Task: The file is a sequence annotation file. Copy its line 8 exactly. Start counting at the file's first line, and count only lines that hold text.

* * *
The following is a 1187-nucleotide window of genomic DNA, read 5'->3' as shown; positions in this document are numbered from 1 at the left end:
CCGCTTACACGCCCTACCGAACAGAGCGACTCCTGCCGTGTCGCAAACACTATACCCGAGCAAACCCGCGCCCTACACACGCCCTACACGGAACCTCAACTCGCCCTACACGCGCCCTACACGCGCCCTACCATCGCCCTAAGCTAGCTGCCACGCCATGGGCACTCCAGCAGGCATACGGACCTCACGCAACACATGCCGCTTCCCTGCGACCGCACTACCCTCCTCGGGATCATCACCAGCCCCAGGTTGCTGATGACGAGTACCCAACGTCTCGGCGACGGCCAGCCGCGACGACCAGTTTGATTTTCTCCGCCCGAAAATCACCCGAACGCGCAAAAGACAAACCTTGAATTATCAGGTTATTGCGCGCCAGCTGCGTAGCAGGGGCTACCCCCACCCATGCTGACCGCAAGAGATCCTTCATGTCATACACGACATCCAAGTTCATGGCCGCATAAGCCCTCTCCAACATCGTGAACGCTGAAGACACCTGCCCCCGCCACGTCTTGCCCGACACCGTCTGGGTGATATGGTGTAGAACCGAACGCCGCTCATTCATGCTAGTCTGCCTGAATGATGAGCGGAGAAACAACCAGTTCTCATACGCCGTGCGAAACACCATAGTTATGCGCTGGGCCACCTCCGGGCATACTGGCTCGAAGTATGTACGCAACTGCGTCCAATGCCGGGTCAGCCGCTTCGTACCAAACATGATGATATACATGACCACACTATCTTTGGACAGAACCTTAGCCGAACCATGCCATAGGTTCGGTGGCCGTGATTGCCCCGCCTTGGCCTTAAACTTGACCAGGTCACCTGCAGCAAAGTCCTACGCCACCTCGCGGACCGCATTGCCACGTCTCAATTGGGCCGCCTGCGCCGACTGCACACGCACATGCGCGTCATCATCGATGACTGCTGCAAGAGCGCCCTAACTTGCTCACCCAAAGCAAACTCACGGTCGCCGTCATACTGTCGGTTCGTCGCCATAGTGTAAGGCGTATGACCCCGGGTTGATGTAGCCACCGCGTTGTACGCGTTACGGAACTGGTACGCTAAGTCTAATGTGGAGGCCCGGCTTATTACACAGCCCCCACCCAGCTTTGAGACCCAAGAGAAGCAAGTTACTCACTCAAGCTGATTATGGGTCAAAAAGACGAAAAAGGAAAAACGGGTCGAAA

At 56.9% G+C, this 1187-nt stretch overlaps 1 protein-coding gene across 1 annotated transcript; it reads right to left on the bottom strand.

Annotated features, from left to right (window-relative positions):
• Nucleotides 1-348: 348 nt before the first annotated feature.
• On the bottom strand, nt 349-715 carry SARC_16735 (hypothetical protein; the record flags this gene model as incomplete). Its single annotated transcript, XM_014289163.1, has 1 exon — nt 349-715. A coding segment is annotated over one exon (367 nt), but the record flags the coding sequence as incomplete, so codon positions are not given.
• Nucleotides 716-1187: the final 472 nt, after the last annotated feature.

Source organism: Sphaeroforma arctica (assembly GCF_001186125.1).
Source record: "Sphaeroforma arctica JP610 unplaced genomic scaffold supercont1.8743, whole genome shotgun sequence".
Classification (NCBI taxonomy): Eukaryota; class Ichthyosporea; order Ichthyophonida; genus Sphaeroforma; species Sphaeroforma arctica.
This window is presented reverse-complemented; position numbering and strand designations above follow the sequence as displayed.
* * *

Source organism: Sphaeroforma arctica (assembly GCF_001186125.1).